"I hear you guys are having a little debt ceiling problem. Don't MAKE me hurl this shield. It's vibranium. Harder than unobtanium."
Well now! This doesn’t happen to me every week.
Filmspotting is a weekly podcast offering substantive, informed discussion of current and vintage cinema, produced out of Chicago — specifically, out of the WBEZ studios on Navy Pier where This American Life, one of my other must-listen podcasts, used to operate before they packed off to New York City. Of the four podcasts I consider to be appointment listening each week (the appointment is usually with my running shoes), it’s probably my favorite.
So naturally I was over the moon when Adam Kempenaar, the show’s sleep-abjuring founding co-host, invited me to call in to discuss CAPTAIN AMERICA. I expect he only did this to placate me for not winning the Wrath of Kahn edition of Massacre Theatre a couple of weeks ago. Which was wise of him, because as David O. Selznick once observed, revenge is a dish best served cold. And it is very cold in Chicago. Except for the last couple of months. Continue reading
Hayes Carll's devotion to the songwriter's art entails contemplating sex with Ann Coulter if necessary.
I’ve been doing the Capital Fringe Festival and not a ton else this month, but I did cheat on Fringe & Purge long enough to write this little ditty about Hayes Carll, a country singer-songwriter whose KMAG YOYO is one of my favorite records so far this year. Fun fact: He grew up in The Woodlands, TX, which are the very suburbs that inspired one of my favorite records from last year, Arcade Fire‘s The Suburbs.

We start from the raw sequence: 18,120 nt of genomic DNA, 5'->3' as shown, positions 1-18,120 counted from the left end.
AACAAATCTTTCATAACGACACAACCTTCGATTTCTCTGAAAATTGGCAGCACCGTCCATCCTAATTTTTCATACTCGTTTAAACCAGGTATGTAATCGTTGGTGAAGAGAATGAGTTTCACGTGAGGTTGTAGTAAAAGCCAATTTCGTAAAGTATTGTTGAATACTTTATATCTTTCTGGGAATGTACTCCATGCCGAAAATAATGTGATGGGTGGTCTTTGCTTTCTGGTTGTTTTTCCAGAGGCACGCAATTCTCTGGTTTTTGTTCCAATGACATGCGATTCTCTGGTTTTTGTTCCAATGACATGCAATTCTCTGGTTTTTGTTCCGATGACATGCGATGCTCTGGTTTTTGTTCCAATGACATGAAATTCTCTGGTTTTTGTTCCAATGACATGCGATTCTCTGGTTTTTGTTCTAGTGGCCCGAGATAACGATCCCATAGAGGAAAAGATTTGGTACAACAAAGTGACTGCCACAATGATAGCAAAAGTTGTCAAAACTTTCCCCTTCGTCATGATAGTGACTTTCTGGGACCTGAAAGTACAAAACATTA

CONSUMER ADVISORY: My Fringe-coverage will be archived up-to-date here, but I don’t expect I’ll have as much fun with any of it as I had writing this.
So I’ve mortgaged my soul away to the Washington City Paper‘s Fringe & Purge blog, all about the Capital Fringe Festival, for another July, just like I did last year. Come see what we’re cooking over there.
But here‘s my Washington Post review of R. Kelly‘s not-nearly-freaky-deaky enough Verizon Center show from Independence Day weekend. I really wish they hadn’t cut the phrase “singing Tourette’s.”
Oh, and here‘s a really flattering, kind of embarrassing thing Andrew Beaujon for TBD wrote to pimp my participation on a panel about John Guare‘s play Six Degrees of Separation at the Phillips Collection last week.
I am very sorry I haven’t called you back or answered your e-mail. September is looking very good for that.